Production designers can create new worlds that look amazing on screen. But the film crew sometimes leave behind a big mess. When production wraps and films set are destroyed, tons of garbage is produced. Instead of using stacks of Styrofoam or toxic plastic, there are eco-friendly materials that are already being used by other industries. Ecovative is an innovative U.S. company that has specialized in adapting natural processes for the creation of sustainable materials. With Myco Foam and Myco Board, this East-Coast production outfit has developed a cost-effective, eco-friendly mushroom material that can be used for packaging, furniture design, and even building construction. Ecovative’s technology, which it has patented in the U.S. as well as internationally, uses fungal mycelium to transform agricultural waste products into durable biologically-composite materials.
“Mycelium is an amazing material, because it’s a self-assembling material”, emphasizes Eben Bayer, CEO and Co-Founder of Ecovative. “It actually takes things we would consider waste — things like seed husks or woody biomass — and can transform them into a chitinous polymer, which you can form into almost any shape.” By using mycelium as glue, objects can be molded as in the plastics industry. “You can create materials with many different properties”, the Tech Pioneer points out.
“Materials that are insulating, fire-resistant, moisture-resistant, vapor-resistant — materials that can absorb impacts, that can absorb acoustical impacts.” Since mycelium is naturally fire resistant, it has earned a Class-A fire rating by ASTM E84, the standard test method for the surface burning characteristics of building materials. “This a huge benefit to set designers”, says Melissa Jacobsen, Ecovative’s Director of Strategic Communications, “because there is no need to add any toxic chemicals or source materials that have these additives.”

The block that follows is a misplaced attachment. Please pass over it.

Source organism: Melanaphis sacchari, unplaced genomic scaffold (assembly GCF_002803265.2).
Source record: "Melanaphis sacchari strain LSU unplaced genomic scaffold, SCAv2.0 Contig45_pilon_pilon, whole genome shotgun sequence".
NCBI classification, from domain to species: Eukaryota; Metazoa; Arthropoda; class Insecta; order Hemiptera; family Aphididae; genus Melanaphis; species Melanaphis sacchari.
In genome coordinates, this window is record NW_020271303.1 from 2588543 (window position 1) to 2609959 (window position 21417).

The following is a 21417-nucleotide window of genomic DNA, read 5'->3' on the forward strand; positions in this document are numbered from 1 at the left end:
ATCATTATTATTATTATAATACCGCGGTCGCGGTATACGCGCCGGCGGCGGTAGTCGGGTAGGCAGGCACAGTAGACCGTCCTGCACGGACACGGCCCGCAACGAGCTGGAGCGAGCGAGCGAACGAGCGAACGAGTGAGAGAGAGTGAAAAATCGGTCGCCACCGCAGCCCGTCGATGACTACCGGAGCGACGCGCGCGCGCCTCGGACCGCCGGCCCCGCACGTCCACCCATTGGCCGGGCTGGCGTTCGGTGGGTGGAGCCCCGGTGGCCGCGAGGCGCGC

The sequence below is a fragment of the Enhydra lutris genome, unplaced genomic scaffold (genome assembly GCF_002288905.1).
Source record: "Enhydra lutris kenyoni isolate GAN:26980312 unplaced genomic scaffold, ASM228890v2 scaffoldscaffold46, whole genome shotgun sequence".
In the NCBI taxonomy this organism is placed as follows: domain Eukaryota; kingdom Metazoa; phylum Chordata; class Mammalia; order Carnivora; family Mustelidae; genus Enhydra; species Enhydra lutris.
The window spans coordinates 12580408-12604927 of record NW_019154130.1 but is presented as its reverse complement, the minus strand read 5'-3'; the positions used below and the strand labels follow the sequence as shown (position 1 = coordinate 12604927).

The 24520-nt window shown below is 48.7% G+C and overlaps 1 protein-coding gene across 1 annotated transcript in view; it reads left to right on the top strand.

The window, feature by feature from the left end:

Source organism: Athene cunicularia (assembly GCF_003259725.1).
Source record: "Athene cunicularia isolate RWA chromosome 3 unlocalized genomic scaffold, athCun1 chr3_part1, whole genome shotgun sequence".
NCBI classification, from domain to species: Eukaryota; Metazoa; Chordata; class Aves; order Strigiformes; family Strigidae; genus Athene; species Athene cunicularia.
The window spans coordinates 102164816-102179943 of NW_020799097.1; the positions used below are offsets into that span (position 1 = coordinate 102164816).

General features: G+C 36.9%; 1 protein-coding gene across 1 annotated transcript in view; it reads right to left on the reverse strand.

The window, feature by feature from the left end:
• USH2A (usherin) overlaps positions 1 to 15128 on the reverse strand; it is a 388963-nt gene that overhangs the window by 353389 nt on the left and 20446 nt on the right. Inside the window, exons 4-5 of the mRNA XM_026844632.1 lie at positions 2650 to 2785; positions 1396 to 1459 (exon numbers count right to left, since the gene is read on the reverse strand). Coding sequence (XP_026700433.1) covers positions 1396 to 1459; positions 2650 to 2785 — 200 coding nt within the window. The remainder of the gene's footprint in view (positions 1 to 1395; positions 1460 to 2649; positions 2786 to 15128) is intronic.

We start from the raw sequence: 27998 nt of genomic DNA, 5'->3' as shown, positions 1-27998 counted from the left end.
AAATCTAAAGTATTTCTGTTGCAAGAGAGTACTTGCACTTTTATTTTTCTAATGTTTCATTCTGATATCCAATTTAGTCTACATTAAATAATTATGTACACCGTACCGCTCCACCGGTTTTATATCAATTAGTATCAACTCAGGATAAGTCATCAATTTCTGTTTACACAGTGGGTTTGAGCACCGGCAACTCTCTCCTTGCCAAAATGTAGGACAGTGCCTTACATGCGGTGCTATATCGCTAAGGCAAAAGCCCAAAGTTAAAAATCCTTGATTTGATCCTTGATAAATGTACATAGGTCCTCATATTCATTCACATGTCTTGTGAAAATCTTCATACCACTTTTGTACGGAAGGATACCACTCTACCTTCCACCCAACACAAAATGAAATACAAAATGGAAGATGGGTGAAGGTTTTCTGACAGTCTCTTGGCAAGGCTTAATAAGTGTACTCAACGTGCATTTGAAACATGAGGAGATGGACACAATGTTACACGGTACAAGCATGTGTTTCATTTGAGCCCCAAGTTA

The recipe for growing Myco Foam may be compared to that of baking a cake with yeast. The ingredients, corn stover and mycelium, provided by Ecovative in a pre-mixed bag, can be brought to life with some water and flour and then be poured into any chosen mold. “You actually grow the mycelium through these particles, and that’s where the magic happens, because the organism is doing the work in this process, not the equipment”, explains Bayer. Once it’s done growing, the material will be baked to stop the growth process.
“Our vision is local manufacturing, like the local food movement, for production”, says Bayer who, together with Ecovative co-founder Gavin McIntyre, created formulations for use throughout the world by using indigenous regional agricultural byproducts. “If you’re in China, you might use a rice husk or a cottonseed hull. If you’re in Northern Europe or North America, you can use things like buckwheat husks or oat hulls.”
Because these materials are grown from agricultural byproducts instead of petroleum, they are 100% compostable. As a protective packaging product, Mushroom® Packaging is being used by companies like Dell. Furthermore, these Eco pioneers are manufacturing replacements for particleboard, plywood, and fiberboard. Ecovative binds particles together with natural resin so that the material is urea-formaldehyde free and environmentally safe. Current applications include furniture, work surfaces, molded furniture components, seatbacks, cabinetry and billboards. “Myco Board could make a great alternative for production sets”, concludes Jacobsen. “Today, we’re mainly making custom molded furniture components and other molded shapes, but we’re also adding larger panel production capabilities. Interested set designers should contact us to get the conversation started.”